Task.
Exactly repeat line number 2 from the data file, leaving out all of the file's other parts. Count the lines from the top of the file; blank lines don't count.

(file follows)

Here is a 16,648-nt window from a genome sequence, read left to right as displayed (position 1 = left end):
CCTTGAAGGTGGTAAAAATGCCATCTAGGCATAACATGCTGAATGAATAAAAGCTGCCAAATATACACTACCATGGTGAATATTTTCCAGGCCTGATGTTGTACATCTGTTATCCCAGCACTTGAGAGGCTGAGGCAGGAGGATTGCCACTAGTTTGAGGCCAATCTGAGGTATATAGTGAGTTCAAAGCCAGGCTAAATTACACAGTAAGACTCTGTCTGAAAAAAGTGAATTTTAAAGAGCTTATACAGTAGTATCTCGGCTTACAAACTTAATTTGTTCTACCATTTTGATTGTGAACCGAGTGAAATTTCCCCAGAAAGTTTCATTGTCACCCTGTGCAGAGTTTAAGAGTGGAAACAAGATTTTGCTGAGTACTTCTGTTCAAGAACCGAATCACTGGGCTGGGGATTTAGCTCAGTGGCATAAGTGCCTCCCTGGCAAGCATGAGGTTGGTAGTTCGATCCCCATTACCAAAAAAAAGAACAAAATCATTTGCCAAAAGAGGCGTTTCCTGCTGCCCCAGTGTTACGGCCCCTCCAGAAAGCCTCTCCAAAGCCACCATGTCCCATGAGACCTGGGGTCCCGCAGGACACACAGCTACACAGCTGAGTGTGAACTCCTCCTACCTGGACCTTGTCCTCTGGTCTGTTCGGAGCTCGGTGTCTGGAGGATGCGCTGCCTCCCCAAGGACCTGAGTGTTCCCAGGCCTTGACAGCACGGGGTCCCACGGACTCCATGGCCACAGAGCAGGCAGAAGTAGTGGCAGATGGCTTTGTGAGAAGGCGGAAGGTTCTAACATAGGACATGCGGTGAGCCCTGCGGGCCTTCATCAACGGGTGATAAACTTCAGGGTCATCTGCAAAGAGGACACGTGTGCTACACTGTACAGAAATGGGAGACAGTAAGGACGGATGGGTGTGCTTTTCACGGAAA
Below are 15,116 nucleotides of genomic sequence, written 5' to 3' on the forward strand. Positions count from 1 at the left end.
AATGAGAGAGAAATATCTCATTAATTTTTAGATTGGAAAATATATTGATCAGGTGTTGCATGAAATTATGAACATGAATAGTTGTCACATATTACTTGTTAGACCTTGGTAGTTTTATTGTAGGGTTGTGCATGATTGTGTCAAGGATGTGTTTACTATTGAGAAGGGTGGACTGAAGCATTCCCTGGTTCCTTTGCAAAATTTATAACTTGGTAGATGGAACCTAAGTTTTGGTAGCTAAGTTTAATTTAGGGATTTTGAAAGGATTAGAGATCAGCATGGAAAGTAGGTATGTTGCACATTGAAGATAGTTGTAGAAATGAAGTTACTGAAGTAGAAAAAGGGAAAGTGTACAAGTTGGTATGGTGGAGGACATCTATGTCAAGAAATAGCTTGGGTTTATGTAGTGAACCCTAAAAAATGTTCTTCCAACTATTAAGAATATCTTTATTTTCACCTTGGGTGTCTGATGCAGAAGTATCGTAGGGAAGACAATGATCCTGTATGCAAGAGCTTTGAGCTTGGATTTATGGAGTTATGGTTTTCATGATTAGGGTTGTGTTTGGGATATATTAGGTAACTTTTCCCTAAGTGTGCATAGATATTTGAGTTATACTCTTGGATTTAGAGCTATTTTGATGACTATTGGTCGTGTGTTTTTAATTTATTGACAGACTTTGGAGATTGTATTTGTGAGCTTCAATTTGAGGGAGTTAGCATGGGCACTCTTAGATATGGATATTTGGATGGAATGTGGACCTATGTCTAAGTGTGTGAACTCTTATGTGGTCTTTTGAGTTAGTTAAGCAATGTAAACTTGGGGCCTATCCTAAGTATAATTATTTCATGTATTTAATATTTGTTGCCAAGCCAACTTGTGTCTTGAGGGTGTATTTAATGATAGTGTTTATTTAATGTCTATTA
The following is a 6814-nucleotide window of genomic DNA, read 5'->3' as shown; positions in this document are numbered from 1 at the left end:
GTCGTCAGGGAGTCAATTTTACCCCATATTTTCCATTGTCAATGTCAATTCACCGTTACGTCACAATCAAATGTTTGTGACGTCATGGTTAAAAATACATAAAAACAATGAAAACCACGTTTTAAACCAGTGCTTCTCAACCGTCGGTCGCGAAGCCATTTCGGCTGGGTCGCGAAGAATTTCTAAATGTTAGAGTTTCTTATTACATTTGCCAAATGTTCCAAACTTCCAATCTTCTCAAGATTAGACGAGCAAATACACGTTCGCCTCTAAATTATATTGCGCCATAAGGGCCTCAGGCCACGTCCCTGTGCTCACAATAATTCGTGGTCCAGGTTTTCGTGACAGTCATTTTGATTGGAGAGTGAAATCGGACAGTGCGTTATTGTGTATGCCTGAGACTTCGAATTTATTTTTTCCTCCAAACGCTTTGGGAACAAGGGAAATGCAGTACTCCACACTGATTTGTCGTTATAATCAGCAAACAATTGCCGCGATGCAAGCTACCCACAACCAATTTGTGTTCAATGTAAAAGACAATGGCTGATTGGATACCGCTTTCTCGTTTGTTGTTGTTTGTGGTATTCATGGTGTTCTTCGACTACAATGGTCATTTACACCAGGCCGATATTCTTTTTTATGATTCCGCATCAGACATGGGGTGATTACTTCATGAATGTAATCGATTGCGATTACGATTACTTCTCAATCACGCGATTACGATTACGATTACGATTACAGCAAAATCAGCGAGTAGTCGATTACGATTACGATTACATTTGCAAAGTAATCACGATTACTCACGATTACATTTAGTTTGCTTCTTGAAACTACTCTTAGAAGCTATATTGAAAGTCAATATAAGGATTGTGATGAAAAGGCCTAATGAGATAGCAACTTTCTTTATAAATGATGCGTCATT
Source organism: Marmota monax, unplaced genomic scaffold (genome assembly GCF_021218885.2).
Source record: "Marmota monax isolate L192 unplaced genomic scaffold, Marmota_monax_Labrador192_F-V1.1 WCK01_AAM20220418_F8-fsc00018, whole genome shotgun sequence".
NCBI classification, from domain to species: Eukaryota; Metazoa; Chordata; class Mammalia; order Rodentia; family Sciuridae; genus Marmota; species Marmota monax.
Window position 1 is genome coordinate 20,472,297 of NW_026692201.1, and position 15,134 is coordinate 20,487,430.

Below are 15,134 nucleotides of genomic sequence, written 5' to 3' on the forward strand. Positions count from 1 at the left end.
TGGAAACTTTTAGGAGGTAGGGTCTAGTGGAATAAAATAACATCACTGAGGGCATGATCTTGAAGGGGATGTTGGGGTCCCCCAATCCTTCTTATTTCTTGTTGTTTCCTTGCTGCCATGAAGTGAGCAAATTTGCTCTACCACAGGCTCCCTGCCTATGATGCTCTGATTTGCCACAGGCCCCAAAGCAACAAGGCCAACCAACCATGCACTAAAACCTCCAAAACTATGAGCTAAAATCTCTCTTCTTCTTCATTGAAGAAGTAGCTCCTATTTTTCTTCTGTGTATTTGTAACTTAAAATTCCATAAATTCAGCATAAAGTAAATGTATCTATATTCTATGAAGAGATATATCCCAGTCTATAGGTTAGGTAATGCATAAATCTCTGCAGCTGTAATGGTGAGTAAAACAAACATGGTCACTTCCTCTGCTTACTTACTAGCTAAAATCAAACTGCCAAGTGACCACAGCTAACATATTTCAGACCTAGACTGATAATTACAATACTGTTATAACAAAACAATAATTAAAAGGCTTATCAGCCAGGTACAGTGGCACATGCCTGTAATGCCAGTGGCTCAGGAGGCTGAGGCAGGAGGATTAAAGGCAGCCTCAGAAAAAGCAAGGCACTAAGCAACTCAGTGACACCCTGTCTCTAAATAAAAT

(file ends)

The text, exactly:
CCTTGAAGGTGGTAAAAATGCCATCTAGGCATAACATGCTGAATGAATAAAAGCTGCCAAATATACACTACCATGGTGAATATTTTCCAGGCCTGATGTTGTACATCTGTTATCCCAGCACTTGAGAGGCTGAGGCAGGAGGATTGCCACTAGTTTGAGGCCAATCTGAGGTATATAGTGAGTTCAAAGCCAGGCTAAATTACACAGTAAGACTCTGTCTGAAAAAAGTGAATTTTAAAGAGCTTATACAGTAGTATCTCGGCTTACAAACTTAATTTGTTCTACCATTTTGATTGTGAACCGAGTGAAATTTCCCCAGAAAGTTTCATTGTCACCCTGTGCAGAGTTTAAGAGTGGAAACAAGATTTTGCTGAGTACTTCTGTTCAAGAACCGAATCACTGGGCTGGGGATTTAGCTCAGTGGCATAAGTGCCTCCCTGGCAAGCATGAGGTTGGTAGTTCGATCCCCATTACCAAAAAAAAGAACAAAATCATTTGCCAAAAGAGGCGTTTCCTGCTGCCCCAGTGTTACGGCCCCTCCAGAAAGCCTCTCCAAAGCCACCATGTCCCATGAGACCTGGGGTCCCGCAGGACACACAGCTACACAGCTGAGTGTGAACTCCTCCTACCTGGACCTTGTCCTCTGGTCTGTTCGGAGCTCGGTGTCTGGAGGATGCGCTGCCTCCCCAAGGACCTGAGTGTTCCCAGGCCTTGACAGCACGGGGTCCCACGGACTCCATGGCCACAGAGCAGGCAGAAGTAGTGGCAGATGGCTTTGTGAGAAGGCGGAAGGTTCTAACATAGGACATGCGGTGAGCCCTGCGGGCCTTCATCAACGGGTGATAAACTTCAGGGTCATCTGCAAAGAGGACACGTGTGCTACACTGTACAGAAATGGGAGACAGTAAGGACGGATGGGTGTGCTTTTCACGGAAA